— the anti-Chinese convention. The anti-Chinese convention 
has been for many years a favorite means employed by politi- 
cal aspirants to reach the ear of the public. This year it has 
been intensified, because it happens to be the first decennial of 
the passage of the Geary Act. 

The politicians from all over the state convened in this city 
on the 21st and 22d of November, 1901, ostensibly to formulate 
a memorial to Congress, but mainly to trot out candidates for 
the next election. Our anti-Chinese convention is as much an 
institution of California as Chinatown, the Big Trees, Yosemite 
Valley, or our incomparable climate. 

Having lived in this state more than thirty years, I have at- 
tended many of these conventions, and have enjoyed them as 
a phase of the farce-comedy of politics. The people at large 
no longer take any serious interest in these conventions. They 
know their true character, and that the politician must have 
both opportunity and occasion to discharge his debt to " Bun-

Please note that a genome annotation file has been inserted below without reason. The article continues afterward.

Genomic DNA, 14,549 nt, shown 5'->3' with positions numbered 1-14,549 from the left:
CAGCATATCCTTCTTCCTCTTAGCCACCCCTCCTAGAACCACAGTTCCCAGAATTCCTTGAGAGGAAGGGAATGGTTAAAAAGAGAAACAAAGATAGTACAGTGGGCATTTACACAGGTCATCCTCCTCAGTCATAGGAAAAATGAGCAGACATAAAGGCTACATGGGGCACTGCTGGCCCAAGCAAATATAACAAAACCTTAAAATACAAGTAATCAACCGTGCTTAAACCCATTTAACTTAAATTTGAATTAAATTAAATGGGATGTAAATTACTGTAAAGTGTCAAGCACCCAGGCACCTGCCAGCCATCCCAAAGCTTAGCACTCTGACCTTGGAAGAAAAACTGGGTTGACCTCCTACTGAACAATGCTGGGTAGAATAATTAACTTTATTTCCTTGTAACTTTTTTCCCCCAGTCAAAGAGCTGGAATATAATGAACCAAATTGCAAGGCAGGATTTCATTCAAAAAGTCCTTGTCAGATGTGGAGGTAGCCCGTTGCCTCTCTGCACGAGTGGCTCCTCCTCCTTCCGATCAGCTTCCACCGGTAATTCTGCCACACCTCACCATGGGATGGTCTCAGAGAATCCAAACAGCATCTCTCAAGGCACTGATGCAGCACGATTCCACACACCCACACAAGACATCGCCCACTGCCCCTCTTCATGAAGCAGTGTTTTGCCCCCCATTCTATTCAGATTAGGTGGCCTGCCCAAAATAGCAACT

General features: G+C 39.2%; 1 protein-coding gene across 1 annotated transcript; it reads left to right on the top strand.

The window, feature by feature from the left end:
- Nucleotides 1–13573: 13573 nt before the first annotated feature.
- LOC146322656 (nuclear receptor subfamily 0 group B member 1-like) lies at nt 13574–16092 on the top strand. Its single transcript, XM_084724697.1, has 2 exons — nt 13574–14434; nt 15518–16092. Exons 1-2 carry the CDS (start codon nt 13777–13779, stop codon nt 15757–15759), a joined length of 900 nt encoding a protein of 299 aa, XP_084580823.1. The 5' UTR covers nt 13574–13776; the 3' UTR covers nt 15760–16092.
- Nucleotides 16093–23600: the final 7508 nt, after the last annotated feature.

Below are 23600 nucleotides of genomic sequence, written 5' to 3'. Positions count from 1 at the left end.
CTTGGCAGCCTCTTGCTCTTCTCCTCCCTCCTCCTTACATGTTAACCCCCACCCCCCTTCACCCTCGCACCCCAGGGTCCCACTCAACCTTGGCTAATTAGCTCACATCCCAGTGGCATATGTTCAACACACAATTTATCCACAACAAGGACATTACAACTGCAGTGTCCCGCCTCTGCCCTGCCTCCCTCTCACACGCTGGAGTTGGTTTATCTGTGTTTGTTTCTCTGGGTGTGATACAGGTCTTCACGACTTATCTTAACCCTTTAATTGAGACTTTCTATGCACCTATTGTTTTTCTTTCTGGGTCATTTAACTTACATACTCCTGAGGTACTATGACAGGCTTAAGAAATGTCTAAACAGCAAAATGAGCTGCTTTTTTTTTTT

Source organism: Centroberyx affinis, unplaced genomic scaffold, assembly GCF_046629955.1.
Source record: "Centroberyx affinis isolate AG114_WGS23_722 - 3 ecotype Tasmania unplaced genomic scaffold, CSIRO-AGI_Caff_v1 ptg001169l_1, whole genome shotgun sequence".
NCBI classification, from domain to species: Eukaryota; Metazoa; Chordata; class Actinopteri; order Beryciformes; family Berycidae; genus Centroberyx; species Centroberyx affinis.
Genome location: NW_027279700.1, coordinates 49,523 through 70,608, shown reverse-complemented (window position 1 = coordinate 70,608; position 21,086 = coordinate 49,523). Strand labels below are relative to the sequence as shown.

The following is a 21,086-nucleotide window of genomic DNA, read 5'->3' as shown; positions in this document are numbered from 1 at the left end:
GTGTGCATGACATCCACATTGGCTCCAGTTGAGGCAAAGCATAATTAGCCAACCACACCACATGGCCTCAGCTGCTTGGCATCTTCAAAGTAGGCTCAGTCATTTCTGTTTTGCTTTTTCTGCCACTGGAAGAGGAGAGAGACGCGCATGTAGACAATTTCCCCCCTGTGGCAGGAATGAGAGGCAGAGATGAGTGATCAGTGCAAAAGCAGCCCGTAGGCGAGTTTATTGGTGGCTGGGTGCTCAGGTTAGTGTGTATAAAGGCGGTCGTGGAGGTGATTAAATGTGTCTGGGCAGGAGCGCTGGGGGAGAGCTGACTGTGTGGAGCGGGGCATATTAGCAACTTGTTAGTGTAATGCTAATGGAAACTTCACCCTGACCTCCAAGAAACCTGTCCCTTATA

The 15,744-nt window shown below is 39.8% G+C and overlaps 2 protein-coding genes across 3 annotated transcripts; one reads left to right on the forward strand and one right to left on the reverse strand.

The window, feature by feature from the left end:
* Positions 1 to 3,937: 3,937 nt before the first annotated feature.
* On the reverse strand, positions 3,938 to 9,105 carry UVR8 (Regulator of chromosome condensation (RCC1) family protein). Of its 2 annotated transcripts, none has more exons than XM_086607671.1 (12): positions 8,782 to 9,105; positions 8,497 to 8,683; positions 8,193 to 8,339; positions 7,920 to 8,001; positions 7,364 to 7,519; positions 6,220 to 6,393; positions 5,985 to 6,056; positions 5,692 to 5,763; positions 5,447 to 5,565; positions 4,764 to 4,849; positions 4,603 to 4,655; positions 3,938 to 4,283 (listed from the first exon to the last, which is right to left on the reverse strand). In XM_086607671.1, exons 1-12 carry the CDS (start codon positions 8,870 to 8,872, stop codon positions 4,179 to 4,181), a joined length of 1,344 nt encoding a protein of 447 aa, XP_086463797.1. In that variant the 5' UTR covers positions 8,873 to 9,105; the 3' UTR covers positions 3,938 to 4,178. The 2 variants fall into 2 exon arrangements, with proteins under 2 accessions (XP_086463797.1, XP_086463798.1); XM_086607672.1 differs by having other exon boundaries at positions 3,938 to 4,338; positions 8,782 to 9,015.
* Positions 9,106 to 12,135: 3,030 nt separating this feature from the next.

combe County." 



The people of California are not really anti-Chinese in senti- 
ment. Where they are not favorable to their employment, 
they are merely indifferent. If a referendum were submitted to- 
morrow, there would be more than 883 who would vote for a 
reasonable immigration of Chinese. It may be well to remark 
here, that, in 1879, when the people of California were polled 
on the Chinese question, both the vote and the count were open 
to grave suspicion. 

If there was such an overwhelming vote as that asserted 
against Chinese immigration, it was because the people had lost 
their political moorings, — they were both hypnotized and ter- 
rorized by the "soap-box" orators of the "sand-lot." 

To the outsider who hears our grievance, we seem to be in 
danger of starvation, or if he looks at the matter from another 
point of view, he may imagine that we are struggling with the 
wily Asiatic in a vain effort to prevent him from forcing his 
products upon us for the least possible consideration. For, 
notwithstanding all that has been said and written about the 
immorality of the pagan who is within our gates, it is the eco- 
nomic question that is at the bottom of the whole affair. 

Those who have read " Some Reasons for Chinese Exclusion; 
or, Meat vs. Rice," etc., — a pamphlet issued by the American 
Federation of Labor, — have the whole grievance in a nutshell. 
The pamphlet is no doubt compiled to convert pro-Chinese 
readers east of the Rocky Mountains, because the statements 
contained therein have been made so often here that they cease